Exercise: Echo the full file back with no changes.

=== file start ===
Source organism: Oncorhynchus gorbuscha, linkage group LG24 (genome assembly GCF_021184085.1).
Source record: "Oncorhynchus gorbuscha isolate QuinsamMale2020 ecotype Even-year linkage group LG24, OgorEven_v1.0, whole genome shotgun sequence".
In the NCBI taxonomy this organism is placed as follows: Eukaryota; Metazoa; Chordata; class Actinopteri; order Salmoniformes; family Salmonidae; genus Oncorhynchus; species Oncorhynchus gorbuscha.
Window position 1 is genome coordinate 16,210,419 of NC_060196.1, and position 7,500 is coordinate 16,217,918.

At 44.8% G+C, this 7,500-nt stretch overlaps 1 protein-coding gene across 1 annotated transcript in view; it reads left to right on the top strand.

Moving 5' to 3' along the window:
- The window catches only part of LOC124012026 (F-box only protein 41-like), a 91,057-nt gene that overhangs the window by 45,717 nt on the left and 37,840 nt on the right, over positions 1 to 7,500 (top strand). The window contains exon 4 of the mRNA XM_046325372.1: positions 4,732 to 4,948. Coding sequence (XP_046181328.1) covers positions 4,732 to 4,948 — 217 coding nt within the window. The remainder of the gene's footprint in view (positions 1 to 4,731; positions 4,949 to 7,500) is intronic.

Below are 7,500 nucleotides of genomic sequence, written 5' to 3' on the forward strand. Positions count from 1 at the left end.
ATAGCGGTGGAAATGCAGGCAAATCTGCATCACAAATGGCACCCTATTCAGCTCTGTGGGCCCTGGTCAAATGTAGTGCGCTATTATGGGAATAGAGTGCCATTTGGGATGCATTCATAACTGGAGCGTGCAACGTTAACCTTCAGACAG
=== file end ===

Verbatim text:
Source organism: Oncorhynchus gorbuscha, linkage group LG24 (genome assembly GCF_021184085.1).
Source record: "Oncorhynchus gorbuscha isolate QuinsamMale2020 ecotype Even-year linkage group LG24, OgorEven_v1.0, whole genome shotgun sequence".
In the NCBI taxonomy this organism is placed as follows: Eukaryota; Metazoa; Chordata; class Actinopteri; order Salmoniformes; family Salmonidae; genus Oncorhynchus; species Oncorhynchus gorbuscha.
Window position 1 is genome coordinate 16,210,419 of NC_060196.1, and position 7,500 is coordinate 16,217,918.

At 44.8% G+C, this 7,500-nt stretch overlaps 1 protein-coding gene across 1 annotated transcript in view; it reads left to right on the top strand.

Moving 5' to 3' along the window:
- The window catches only part of LOC124012026 (F-box only protein 41-like), a 91,057-nt gene that overhangs the window by 45,717 nt on the left and 37,840 nt on the right, over positions 1 to 7,500 (top strand). The window contains exon 4 of the mRNA XM_046325372.1: positions 4,732 to 4,948. Coding sequence (XP_046181328.1) covers positions 4,732 to 4,948 — 217 coding nt within the window. The remainder of the gene's footprint in view (positions 1 to 4,731; positions 4,949 to 7,500) is intronic.

Below are 7,500 nucleotides of genomic sequence, written 5' to 3' on the forward strand. Positions count from 1 at the left end.
ATAGCGGTGGAAATGCAGGCAAATCTGCATCACAAATGGCACCCTATTCAGCTCTGTGGGCCCTGGTCAAATGTAGTGCGCTATTATGGGAATAGAGTGCCATTTGGGATGCATTCATAACTGGAGCGTGCAACGTTAACCTTCAGACAG